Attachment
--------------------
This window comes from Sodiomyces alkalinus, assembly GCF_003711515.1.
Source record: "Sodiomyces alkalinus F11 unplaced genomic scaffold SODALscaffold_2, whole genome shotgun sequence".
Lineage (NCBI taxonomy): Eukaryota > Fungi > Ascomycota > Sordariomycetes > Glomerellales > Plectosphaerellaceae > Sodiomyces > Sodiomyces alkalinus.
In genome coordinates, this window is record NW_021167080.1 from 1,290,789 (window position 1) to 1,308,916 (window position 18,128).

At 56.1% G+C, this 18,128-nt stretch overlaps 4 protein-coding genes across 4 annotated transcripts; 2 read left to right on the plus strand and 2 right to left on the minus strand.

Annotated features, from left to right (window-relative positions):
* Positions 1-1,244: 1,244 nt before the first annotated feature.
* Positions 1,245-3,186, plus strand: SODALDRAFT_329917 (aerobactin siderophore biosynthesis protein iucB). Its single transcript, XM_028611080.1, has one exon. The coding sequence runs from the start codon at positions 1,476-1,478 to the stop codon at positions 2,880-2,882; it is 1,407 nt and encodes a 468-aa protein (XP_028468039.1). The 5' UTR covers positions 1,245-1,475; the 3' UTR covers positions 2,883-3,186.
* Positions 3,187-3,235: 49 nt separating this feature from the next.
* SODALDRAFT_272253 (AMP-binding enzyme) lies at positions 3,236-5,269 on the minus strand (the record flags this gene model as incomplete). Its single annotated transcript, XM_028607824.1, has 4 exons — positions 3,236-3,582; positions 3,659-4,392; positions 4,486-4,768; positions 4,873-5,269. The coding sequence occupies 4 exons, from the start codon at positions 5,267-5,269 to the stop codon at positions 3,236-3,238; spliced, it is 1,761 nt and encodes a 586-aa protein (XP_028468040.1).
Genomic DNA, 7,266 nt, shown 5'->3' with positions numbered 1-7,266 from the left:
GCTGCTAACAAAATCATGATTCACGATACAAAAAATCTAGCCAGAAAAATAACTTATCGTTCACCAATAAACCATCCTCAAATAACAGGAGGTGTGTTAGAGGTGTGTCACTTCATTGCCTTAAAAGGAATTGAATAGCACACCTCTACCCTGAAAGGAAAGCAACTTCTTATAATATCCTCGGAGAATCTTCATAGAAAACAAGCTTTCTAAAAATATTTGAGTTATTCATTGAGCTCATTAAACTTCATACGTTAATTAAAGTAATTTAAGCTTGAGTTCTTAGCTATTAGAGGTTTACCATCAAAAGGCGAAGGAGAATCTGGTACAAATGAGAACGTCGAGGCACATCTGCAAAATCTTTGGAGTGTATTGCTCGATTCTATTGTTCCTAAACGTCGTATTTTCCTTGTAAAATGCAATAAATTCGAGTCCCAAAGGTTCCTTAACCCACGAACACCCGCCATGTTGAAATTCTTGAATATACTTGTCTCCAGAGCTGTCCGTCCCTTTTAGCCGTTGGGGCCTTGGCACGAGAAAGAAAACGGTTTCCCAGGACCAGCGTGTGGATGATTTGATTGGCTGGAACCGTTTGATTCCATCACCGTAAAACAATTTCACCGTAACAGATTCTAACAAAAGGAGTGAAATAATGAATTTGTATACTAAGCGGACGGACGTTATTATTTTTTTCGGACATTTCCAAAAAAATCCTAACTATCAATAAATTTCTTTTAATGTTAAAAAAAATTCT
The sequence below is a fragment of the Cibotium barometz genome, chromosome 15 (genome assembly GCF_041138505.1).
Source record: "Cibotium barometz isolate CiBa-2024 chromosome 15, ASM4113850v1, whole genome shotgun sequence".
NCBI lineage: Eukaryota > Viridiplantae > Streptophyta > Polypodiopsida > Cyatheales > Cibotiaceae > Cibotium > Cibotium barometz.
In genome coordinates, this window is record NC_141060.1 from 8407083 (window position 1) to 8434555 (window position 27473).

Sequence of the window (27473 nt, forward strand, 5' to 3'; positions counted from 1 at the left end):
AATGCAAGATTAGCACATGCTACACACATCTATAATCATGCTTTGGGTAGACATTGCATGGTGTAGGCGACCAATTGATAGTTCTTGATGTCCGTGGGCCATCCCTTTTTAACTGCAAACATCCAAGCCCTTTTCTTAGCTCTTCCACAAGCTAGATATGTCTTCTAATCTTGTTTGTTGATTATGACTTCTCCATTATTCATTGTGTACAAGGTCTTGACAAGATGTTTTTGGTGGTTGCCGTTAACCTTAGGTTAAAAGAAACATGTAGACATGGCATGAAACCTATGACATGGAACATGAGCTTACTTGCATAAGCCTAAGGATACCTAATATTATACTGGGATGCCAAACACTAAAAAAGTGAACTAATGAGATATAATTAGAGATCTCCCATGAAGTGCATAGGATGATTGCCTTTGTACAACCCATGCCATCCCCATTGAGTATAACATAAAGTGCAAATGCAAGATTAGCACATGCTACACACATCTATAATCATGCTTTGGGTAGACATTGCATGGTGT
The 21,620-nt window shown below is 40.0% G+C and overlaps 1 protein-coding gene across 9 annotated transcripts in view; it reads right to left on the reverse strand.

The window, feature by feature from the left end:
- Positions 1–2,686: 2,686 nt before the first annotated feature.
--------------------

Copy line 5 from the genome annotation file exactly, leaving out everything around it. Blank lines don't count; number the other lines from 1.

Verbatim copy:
At 56.1% G+C, this 18,128-nt stretch overlaps 4 protein-coding genes across 4 annotated transcripts; 2 read left to right on the plus strand and 2 right to left on the minus strand.